- #1

PhysicsInNJ

- 44

- 1

I'm having trouble understanding how voltage drops.

My understanding of voltage is a difference in potential, with potential being how much work is necessary to move a test charge to a specific orientation.

So, if we have a circuit with say, a 12V battery and a 1 ohm resistor, and I had a +1 coulomb charge sitting at the negative terminal I would have to apply 12 joules of work to move it to the positive terminal.

My confusion begins here: why, If I do this in real life, no matter where I take check the potential difference with a voltmeter I always will get 12V whether from the negative terminal or, after the resistor.

Is it because the wire/resistor have charge carriers and essentially become "terminals" wherever I decide to place my voltmeter?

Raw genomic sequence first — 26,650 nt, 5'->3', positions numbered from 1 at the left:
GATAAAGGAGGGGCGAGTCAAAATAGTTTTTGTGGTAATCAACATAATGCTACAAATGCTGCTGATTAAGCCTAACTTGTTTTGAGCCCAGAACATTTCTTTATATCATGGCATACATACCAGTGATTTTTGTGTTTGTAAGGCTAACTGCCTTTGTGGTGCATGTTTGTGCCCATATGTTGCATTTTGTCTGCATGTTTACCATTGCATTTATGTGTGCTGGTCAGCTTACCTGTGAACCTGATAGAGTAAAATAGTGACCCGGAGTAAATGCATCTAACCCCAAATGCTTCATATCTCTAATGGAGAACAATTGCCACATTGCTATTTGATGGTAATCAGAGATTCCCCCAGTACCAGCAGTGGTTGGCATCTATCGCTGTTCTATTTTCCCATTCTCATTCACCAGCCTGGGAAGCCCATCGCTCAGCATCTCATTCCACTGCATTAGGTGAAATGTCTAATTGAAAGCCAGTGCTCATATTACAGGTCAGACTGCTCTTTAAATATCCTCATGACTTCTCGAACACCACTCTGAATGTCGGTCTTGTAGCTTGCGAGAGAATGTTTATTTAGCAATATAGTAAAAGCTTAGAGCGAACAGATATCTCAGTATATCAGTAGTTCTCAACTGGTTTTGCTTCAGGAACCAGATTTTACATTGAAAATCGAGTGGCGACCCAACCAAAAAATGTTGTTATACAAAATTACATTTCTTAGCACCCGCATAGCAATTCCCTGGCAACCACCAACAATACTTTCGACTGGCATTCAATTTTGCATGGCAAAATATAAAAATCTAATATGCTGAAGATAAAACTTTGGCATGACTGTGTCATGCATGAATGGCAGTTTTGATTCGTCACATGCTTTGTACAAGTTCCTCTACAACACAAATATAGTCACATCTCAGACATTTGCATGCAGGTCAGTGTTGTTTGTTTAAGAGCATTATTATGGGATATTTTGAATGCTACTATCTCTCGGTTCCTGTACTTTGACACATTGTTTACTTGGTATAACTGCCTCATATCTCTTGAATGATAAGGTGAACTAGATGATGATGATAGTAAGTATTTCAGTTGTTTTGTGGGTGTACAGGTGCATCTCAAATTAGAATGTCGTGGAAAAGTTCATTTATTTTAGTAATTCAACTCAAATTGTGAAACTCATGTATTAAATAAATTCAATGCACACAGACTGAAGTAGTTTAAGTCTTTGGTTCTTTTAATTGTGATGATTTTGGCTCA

Then, when considering a simple voltage divider with two resistors of equal value, what happens to the other half of the potential? Shouldn't it require the same amount of work to bring that test charge to the positive terminal?

My understanding of voltage is a difference in potential, with potential being how much work is necessary to move a test charge to a specific orientation.

So, if we have a circuit with say, a 12V battery and a 1 ohm resistor, and I had a +1 coulomb charge sitting at the negative terminal I would have to apply 12 joules of work to move it to the positive terminal.

My confusion begins here: why, If I do this in real life, no matter where I take check the potential difference with a voltmeter I always will get 12V whether from the negative terminal or, after the resistor.

Is it because the wire/resistor have charge carriers and essentially become "terminals" wherever I decide to place my voltmeter?

Then, when considering a simple voltage divider with two resistors of equal value, what happens to the other half of the potential? Shouldn't it require the same amount of work to bring that test charge to the positive terminal?

Last edited by a moderator: